I came across the following article recently regarding the push for paid sick leave here in New York City.
If enacted, NYC would follow a handful of other states or cities, such as San Francisco, Washington D.C., Milwaukee (which passed legislation and has yet to put it into effect), and most recently, Connecticut, in mandating sick leave.
Here are some statistics to consider:
- According to a Gallup study, unhealthy workers in the United States cost an estimated $153 billion in lost productivity due to absenteeism.
- The US Department of Labor released a report in August 2012 entitled ‘Access to and Use of Leave–2011’ (pdf here) and it highlights that while 90% of American workers have access to paid and unpaid leave, only 21% utilized it in a average week. The vast majority (56%) adjusted their work schedule or work location instead of using their leave time.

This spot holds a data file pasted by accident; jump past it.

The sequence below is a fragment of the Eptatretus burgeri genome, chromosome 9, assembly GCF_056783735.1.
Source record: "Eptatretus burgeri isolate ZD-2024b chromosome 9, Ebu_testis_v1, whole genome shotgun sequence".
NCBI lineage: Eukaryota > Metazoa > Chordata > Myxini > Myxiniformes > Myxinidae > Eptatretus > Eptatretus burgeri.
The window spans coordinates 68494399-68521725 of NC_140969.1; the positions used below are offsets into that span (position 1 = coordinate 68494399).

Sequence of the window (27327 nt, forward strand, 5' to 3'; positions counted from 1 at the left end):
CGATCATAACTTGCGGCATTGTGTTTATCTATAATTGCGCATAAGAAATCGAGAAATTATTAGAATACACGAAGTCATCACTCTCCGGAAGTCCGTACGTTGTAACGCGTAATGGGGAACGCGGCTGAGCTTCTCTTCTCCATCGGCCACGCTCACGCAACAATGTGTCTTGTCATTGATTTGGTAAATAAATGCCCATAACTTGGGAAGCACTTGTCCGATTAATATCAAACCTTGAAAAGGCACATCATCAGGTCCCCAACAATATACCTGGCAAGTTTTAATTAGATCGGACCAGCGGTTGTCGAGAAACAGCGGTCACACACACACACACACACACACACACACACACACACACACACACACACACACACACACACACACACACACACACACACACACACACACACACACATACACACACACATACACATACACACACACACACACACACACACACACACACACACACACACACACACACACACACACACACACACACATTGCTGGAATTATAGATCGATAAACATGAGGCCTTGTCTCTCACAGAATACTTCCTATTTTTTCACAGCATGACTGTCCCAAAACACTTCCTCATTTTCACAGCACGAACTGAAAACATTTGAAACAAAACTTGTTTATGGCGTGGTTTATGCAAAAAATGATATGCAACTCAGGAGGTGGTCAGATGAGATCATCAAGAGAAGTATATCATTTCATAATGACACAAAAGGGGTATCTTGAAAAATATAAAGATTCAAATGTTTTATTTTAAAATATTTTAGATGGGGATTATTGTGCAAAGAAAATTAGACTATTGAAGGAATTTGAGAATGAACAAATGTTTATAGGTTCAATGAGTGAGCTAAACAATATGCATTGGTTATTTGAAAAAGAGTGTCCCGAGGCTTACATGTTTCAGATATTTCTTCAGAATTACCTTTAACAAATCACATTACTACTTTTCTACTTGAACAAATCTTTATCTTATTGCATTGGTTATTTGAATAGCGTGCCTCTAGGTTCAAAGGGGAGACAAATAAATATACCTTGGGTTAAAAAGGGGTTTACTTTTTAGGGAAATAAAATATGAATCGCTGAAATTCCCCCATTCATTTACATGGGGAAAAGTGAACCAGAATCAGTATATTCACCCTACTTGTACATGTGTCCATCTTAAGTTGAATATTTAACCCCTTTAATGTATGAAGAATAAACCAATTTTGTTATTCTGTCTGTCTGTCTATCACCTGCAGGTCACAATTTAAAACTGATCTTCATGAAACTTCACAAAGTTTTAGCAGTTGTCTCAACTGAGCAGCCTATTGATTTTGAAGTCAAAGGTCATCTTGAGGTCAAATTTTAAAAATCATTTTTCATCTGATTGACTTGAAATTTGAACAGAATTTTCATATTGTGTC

- In a 2010 National Study of the Changing Workforce (NSCW) report, employees used and average of two sick days in a three month time frame to care for themselves and less than one to care for a sick child. This is for groups in which their employer offered them at least five sick days a year off.
Paid Time Off (PTO) policies here in the United States suck. There, I said it. And I hope more people say it too. While there are legitimate concerns for businesses in implementing and maintaining a program, there has to be a an honest dialogue around this topic. As organizations ask employees to do more with less, there has to be programs in place to support people when they need it. If “people are our most important asset” then benefit programs (PTO and others) should reflect the company’s recognition and support of this. This is where Human Resources professionals (particular subject matter experts in the areas of total rewards programs) can be of great value. Their qualifications can help guide an organization to implementing programs that will support the needs of employees while preserving or increasing the business’ bottom line.
Employers’ fears surrounding cost (e.g., estimated cost to provide PTO and having every eligible employee utilize the maximum amount offered) may be an exaggeration. Employees, it seems, want flexibility more so than to be paid for being absent. And employers that are proactive in identifying and addressing employee health and wellness concerns may be able to reduce costs and preserve productivity outputs amongst employees.